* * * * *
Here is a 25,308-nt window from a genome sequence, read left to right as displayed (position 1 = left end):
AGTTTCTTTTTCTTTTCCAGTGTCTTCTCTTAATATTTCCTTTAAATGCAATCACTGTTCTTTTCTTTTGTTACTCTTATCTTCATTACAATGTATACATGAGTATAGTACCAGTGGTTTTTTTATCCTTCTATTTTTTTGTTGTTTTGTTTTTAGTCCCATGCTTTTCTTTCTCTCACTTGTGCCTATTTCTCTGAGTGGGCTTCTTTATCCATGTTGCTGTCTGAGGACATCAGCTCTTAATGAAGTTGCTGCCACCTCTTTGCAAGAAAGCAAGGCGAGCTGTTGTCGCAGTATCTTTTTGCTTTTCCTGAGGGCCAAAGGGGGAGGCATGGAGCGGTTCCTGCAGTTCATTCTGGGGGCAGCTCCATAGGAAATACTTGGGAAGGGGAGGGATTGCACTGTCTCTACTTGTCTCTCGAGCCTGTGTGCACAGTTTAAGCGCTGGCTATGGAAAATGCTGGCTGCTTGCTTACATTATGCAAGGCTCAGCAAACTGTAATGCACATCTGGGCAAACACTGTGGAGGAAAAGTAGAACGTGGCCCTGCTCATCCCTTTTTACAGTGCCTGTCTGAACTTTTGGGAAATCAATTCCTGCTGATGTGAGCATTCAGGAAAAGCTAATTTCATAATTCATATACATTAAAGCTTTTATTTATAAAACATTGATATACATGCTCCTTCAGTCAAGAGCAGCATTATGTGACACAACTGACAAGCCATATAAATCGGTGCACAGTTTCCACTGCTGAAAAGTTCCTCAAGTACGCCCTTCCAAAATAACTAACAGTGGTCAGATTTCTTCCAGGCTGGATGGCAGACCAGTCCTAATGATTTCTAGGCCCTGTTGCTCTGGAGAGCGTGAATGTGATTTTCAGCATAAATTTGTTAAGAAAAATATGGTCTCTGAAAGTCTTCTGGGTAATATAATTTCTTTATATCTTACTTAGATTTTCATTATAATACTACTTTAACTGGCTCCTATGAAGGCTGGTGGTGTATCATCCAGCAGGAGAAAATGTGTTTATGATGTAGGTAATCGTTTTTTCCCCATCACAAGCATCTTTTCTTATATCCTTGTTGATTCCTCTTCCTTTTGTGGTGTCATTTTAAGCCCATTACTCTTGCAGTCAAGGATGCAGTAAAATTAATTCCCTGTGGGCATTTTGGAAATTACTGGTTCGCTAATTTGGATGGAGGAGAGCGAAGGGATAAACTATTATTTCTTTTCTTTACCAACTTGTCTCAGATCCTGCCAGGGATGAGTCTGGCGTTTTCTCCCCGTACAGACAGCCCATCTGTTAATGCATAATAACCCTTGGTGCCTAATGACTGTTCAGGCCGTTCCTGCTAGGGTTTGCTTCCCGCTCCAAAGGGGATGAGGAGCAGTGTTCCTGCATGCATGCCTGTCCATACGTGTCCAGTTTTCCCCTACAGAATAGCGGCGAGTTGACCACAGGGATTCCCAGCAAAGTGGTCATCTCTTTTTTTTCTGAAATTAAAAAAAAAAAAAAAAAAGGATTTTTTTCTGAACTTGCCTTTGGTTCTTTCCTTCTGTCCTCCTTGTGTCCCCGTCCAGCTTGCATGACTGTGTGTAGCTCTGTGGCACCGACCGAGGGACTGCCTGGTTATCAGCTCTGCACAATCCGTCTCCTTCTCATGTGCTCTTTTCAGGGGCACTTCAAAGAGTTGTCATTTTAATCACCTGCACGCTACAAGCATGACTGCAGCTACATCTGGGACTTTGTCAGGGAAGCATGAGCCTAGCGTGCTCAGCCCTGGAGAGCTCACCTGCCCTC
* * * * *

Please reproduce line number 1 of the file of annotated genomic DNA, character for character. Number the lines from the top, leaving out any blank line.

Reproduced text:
Here is a 25,308-nt window from a genome sequence, read left to right as displayed (position 1 = left end):